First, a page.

Barbie and Mattel go hand in hand. The success of the toy company that created her over 60 years ago still largely rests on her slim plastic shoulders. While the company performed well and kept the business balanced with other brands during some of the doll’s low moments, Barbie remains fundamental to the toy company’s success. “Of course, Barbie is the queen of our product portfolio and, to some extent, an indicator of how Mattel is doing,” Richard Dickson, the company’s president and Chief Operating Officer (COO), said by video call.
Dickson did not disclose the Barbie brand’s share of the company’s revenues, which were $5.458 billion (a similar figure in euros) in 2021 (that figure was $6.081 billion before discounts, returns and other adjustments). However, the company’s annual report sheds some light on the matter. The doll division accounted for almost $2.3 billion of Mattel’s gross revenues; Barbie alone represented $1.679 billion, or 73% of the sales in its category, and about 27% of total revenue. “Last year, it reached the highest level in its history,” Dickson confirmed. Indeed, Mattel recorded profits of $903 million versus $123 million the previous year, a 19% increase from 2020.
Barbie has returned to the spotlight. “We are experiencing big [sales] increases around the world.” But the blonde doll with unrealistic measurements has had to change with the times to survive, and there have been a lot of bumps in the road. “The brand has had a great run, a very impressive run, but it’s also faced a lot of controversy,” Dickson explained.
More than six decades ago, when toys were even more heavily gendered, Mattel co-founder Ruth Handler saw that her son, Kenneth, had more options to play with than her daughter, Barbara. While he could be an astronaut or a surgeon, Barbara was left to entertain herself primarily with baby dolls, which reflected what society had in store for her later. “Ruth would watch her daughter play with paper dolls, and she noticed that her daughter and her friends imagined what they would be in the future as they played.” Thus, Barbie was born in 1959, intended as a way to unleash the imagination and potential of young girls.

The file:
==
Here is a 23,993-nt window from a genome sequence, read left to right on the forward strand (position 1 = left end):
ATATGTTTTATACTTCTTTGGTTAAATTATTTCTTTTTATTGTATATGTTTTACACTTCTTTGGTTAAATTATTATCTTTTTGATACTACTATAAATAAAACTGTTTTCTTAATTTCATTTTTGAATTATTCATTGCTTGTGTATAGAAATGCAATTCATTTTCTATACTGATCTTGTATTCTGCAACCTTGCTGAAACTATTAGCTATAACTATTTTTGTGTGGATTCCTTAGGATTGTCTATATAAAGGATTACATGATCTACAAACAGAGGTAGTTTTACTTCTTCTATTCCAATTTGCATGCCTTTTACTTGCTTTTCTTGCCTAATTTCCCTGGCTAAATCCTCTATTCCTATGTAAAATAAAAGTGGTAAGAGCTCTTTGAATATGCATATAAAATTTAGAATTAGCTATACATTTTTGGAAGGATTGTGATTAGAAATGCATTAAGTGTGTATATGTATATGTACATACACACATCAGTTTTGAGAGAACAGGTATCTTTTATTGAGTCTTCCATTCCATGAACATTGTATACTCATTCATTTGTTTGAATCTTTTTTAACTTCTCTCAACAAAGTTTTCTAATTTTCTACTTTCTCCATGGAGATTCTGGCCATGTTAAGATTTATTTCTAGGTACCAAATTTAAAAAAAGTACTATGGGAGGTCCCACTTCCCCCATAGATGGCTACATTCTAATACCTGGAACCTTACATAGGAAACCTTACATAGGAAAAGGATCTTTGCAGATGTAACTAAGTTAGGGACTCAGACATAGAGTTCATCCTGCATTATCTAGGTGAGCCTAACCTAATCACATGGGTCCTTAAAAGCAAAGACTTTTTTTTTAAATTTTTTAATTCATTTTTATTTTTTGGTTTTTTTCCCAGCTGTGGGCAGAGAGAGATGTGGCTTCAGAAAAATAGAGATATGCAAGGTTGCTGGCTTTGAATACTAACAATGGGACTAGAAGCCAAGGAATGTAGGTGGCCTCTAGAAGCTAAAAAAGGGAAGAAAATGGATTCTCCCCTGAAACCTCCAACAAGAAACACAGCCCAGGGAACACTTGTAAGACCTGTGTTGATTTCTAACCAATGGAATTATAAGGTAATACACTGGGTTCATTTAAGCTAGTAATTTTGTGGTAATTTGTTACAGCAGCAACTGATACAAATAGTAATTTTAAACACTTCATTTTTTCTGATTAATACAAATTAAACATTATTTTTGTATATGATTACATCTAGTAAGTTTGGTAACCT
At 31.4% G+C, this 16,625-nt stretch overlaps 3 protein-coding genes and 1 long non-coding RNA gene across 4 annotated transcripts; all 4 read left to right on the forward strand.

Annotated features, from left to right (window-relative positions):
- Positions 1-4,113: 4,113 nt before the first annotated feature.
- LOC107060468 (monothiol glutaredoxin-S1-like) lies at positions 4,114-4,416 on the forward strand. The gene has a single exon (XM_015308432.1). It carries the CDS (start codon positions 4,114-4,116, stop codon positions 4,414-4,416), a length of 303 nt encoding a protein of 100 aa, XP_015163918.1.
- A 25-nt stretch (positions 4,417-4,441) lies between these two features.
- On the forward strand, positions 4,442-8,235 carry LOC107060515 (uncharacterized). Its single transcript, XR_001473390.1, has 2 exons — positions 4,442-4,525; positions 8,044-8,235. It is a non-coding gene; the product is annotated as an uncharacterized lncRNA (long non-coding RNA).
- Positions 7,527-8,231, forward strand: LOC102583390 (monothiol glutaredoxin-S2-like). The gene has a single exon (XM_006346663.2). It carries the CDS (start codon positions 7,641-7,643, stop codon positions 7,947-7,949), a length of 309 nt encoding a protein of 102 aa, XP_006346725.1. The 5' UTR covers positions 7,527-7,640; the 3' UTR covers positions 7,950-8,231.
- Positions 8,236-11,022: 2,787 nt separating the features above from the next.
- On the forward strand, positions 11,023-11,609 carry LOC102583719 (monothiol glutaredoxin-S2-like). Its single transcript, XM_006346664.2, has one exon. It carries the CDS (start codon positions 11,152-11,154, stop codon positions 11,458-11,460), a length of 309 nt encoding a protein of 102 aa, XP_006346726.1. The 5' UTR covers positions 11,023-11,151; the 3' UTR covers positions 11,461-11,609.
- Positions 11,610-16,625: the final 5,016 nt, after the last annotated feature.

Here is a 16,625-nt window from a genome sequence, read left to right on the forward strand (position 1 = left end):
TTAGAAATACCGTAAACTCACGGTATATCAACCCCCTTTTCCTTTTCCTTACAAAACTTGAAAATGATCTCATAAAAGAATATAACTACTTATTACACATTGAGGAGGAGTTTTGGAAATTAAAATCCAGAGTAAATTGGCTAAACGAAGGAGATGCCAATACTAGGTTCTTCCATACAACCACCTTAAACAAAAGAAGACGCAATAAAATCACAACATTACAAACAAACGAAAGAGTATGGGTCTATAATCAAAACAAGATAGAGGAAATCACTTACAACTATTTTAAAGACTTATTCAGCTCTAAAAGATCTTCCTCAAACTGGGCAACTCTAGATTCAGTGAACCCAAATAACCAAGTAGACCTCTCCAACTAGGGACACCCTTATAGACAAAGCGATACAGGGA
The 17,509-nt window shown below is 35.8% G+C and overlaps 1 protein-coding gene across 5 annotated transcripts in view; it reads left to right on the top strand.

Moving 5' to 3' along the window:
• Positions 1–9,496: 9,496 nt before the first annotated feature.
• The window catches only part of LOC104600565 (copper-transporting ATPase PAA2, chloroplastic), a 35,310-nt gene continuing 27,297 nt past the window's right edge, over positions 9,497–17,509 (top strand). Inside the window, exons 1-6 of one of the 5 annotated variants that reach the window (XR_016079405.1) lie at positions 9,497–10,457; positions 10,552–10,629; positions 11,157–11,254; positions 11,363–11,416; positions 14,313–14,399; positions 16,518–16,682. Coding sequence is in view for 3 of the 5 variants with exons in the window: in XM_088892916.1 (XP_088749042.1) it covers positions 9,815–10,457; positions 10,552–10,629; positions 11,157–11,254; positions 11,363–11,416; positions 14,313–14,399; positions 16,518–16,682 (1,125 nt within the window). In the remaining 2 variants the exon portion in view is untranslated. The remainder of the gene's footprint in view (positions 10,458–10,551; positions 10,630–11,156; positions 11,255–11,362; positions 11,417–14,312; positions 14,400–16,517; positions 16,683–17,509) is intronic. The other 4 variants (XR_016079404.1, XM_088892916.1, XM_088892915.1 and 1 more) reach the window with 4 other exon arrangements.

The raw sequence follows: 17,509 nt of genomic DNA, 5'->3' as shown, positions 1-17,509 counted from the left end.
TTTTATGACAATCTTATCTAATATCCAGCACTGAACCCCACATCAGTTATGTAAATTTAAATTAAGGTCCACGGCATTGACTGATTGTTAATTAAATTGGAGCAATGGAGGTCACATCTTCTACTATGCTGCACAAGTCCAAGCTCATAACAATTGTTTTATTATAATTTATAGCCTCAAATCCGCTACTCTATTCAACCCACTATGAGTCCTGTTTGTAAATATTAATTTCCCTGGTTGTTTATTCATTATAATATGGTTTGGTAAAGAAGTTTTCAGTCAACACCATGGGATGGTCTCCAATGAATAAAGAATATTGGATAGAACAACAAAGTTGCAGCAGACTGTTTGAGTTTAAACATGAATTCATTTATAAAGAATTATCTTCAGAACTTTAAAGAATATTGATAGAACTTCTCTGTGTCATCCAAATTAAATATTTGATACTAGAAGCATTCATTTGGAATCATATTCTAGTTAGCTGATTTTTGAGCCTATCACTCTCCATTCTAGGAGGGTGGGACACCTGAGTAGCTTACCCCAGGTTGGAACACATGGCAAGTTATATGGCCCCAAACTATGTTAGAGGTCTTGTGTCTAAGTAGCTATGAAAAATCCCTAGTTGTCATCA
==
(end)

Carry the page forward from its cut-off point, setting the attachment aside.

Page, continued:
Although Barbie was a gender-bound representation of women, at that time and in that social context, the doll was presented as a tool for girls to project themselves into environments beyond the home and caregiving. “As time went on, [Barbie] was always on the cusp of what we can refer to as the cultural conversation. In the 1960s, Barbie represented a lot of the aspirations of what was going on [at the time],” noted the Mattel president. “She began to study, and her clothes represented the career that little girls could imagine themselves pursuing. As time went by, Barbie and her style progressed.”
Over time, criticisms of Barbie’s body and influence on childhood also increased. In 1965, the same year her astronaut outfit was introduced, Mattel marketed a sleepover set. The set came with a scale that read 110 pounds (50 kilos) and a book whose front cover read “How to lose weight?” with the answer “Don’t eat!” on the back cover. In the early 1990s, a new talking Barbie said four phrases chosen at random from 270 expressions. Among them: “Want to go shopping?” and “Math class is hard!” The latter received a great deal of scrutiny and reflected a stereotype that persists today.